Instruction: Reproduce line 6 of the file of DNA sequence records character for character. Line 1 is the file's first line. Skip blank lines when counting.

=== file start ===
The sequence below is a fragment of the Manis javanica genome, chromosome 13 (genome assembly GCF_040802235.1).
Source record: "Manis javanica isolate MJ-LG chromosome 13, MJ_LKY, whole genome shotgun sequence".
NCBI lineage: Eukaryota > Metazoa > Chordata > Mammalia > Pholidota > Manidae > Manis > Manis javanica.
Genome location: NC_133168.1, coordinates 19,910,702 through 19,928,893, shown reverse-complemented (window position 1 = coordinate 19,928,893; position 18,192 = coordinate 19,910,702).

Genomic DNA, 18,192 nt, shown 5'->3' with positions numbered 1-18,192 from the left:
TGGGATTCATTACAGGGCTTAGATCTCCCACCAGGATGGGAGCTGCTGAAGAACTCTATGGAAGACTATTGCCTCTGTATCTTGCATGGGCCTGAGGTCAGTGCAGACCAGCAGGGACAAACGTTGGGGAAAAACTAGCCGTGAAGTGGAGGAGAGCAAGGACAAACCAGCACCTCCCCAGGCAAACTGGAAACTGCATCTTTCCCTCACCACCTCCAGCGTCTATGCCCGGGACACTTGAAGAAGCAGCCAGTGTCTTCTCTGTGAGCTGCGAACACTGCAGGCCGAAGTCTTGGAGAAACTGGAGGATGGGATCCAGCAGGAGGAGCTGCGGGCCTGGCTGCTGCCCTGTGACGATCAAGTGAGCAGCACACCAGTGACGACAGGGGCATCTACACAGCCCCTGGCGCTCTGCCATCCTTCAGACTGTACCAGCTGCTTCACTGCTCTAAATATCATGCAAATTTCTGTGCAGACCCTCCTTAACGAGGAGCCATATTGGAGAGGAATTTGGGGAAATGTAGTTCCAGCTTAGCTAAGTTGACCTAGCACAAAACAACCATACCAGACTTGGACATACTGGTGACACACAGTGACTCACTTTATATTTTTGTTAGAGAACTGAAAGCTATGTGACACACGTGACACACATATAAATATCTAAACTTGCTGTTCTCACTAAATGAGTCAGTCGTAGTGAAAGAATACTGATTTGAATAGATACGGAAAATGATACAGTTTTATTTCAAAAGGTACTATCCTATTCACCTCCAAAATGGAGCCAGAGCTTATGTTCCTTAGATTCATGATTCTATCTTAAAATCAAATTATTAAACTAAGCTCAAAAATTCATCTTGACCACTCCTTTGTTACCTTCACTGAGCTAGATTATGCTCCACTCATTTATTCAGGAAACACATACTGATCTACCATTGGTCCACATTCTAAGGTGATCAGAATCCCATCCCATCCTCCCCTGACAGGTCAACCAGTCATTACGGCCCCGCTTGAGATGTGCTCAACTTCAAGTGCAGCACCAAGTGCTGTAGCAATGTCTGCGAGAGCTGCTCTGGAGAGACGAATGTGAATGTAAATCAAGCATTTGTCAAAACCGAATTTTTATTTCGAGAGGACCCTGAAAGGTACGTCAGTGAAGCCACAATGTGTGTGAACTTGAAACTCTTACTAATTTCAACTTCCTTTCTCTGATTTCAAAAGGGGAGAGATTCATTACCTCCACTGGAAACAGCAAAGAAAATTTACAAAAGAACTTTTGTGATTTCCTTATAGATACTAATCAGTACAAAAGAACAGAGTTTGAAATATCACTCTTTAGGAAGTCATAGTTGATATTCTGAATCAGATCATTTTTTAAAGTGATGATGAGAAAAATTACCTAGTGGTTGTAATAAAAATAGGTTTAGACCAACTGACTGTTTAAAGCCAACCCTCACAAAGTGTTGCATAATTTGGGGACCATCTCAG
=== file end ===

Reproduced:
TGGGATTCATTACAGGGCTTAGATCTCCCACCAGGATGGGAGCTGCTGAAGAACTCTATGGAAGACTATTGCCTCTGTATCTTGCATGGGCCTGAGGTCAGTGCAGACCAGCAGGGACAAACGTTGGGGAAAAACTAGCCGTGAAGTGGAGGAGAGCAAGGACAAACCAGCACCTCCCCAGGCAAACTGGAAACTGCATCTTTCCCTCACCACCTCCAGCGTCTATGCCCGGGACACTTGAAGAAGCAGCCAGTGTCTTCTCTGTGAGCTGCGAACACTGCAGGCCGAAGTCTTGGAGAAACTGGAGGATGGGATCCAGCAGGAGGAGCTGCGGGCCTGGCTGCTGCCCTGTGACGATCAAGTGAGCAGCACACCAGTGACGACAGGGGCATCTACACAGCCCCTGGCGCTCTGCCATCCTTCAGACTGTACCAGCTGCTTCACTGCTCTAAATATCATGCAAATTTCTGTGCAGACCCTCCTTAACGAGGAGCCATATTGGAGAGGAATTTGGGGAAATGTAGTTCCAGCTTAGCTAAGTTGACCTAGCACAAAACAACCATACCAGACTTGGACATACTGGTGACACACAGTGACTCACTTTATATTTTTGTTAGAGAACTGAAAGCTATGTGACACACGTGACACACATATAAATATCTAAACTTGCTGTTCTCACTAAATGAGTCAGTCGTAGTGAAAGAATACTGATTTGAATAGATACGGAAAATGATACAGTTTTATTTCAAAAGGTACTATCCTATTCACCTCCAAAATGGAGCCAGAGCTTATGTTCCTTAGATTCATGATTCTATCTTAAAATCAAATTATTAAACTAAGCTCAAAAATTCATCTTGACCACTCCTTTGTTACCTTCACTGAGCTAGATTATGCTCCACTCATTTATTCAGGAAACACATACTGATCTACCATTGGTCCACATTCTAAGGTGATCAGAATCCCATCCCATCCTCCCCTGACAGGTCAACCAGTCATTACGGCCCCGCTTGAGATGTGCTCAACTTCAAGTGCAGCACCAAGTGCTGTAGCAATGTCTGCGAGAGCTGCTCTGGAGAGACGAATGTGAATGTAAATCAAGCATTTGTCAAAACCGAATTTTTATTTCGAGAGGACCCTGAAAGGTACGTCAGTGAAGCCACAATGTGTGTGAACTTGAAACTCTTACTAATTTCAACTTCCTTTCTCTGATTTCAAAAGGGGAGAGATTCATTACCTCCACTGGAAACAGCAAAGAAAATTTACAAAAGAACTTTTGTGATTTCCTTATAGATACTAATCAGTACAAAAGAACAGAGTTTGAAATATCACTCTTTAGGAAGTCATAGTTGATATTCTGAATCAGATCATTTTTTAAAGTGATGATGAGAAAAATTACCTAGTGGTTGTAATAAAAATAGGTTTAGACCAACTGACTGTTTAAAGCCAACCCTCACAAAGTGTTGCATAATTTGGGGACCATCTCAG